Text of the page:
It’s A Round-Up, Y’all!

March 29th, 2020 By Lauren Burgess

Ed. Note: At Hanna & Plaut we encourage attorney involvement in practice organizations like the Texas Association of Defense Counsel. We’re also not ashamed to take advantage of the good work they do as part of their responsibilities. Today, we are pleased to present a case round-up that Lauren Burgess prepared as part of her role as a Director-at-Large for TADC.

Alcala v. Republic Lloyds, No. 13-18-00026-CV, 2020 WL 830840 (Tex. App.–Corpus Christi Feb. 20, 2020)

Holding: Timely payment of an appraisal award is not sufficient to escape liability for damages pursuant to the Texas Prompt Payment of Claims Act in light of Barbara Technologies and Ortiz.

Summary: This matter involves a claim for hail damage under Plaintiffs’ homeowners policy as a result of a January 9, 2015 hail claim. Republic assigned the claim to an independent adjuster, who prepared an estimate for actual cash value totaling $904.46 in January 2015. In December 2015, Plaintiffs’ counsel provided an estimate to Republic totaling $17,701.46. In January 2016, Republic notified Plaintiffs that it was demanding appraisal. During the pendency of appraisal, Plaintiffs filed suit against Republic. The appraisers and umpire agreed on an actual cash value award of $6,045.68, and Republic paid the award less the deductible and prior payment on December 29, 2016. After paying the appraisal award, Republic filed a summary judgment motion, arguing that its timely payment of the award negated liability for all of Plaintiffs’ claims as a matter of law. The trial court agreed and dismissed Plaintiffs’ suit in its entirety. Plaintiffs appealed, and the appellate court abated the case pending the outcomes of Barbara Technologies and Ortiz.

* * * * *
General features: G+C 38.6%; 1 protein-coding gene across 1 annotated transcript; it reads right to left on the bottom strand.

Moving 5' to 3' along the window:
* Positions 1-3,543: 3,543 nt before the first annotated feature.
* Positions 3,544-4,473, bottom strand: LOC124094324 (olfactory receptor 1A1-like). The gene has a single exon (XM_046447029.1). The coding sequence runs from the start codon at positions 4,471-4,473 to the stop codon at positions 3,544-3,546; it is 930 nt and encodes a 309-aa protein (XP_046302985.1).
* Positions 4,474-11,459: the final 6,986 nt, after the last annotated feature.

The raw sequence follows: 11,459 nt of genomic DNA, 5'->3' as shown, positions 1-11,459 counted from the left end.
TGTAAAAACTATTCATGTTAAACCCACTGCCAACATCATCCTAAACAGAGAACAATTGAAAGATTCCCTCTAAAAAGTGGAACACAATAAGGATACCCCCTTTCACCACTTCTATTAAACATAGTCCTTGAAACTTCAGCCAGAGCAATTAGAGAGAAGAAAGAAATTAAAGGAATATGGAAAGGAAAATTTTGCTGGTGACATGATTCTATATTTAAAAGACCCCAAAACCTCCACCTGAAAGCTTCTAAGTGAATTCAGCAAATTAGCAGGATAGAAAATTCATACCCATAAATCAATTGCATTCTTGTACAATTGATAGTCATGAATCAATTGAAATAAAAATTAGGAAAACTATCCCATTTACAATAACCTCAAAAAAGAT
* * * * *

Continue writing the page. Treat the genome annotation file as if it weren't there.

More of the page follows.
Plaintiffs dropped their arguments as to the breach of contract and extra-contractual bad faith claims, so the sole issue on appeal was whether Plaintiff’s claims under the Texas Prompt Payment of Claims Act survived. The Court concluded that timely payment of an appraisal award did not excuse Republic from liability for prompt payment damages if it was liable under the terms of the policy but delayed payment beyond the applicable statutory deadlines. Finding that Republic failed to carry its summary judgment burden on that issue, the Court remanded the prompt payment claims to the trial court.

Alvarez v. Agyemang, No. 02-19-00301-CV, 2020 WL 719440 (Tex. App.–Ft. Worth Feb. 13, 2020)

Holding: Medical records attached to a default judgment motion, without more, is not sufficient to establish a causal nexus between the car accident and Plaintiffs’ injuries to support a judgment.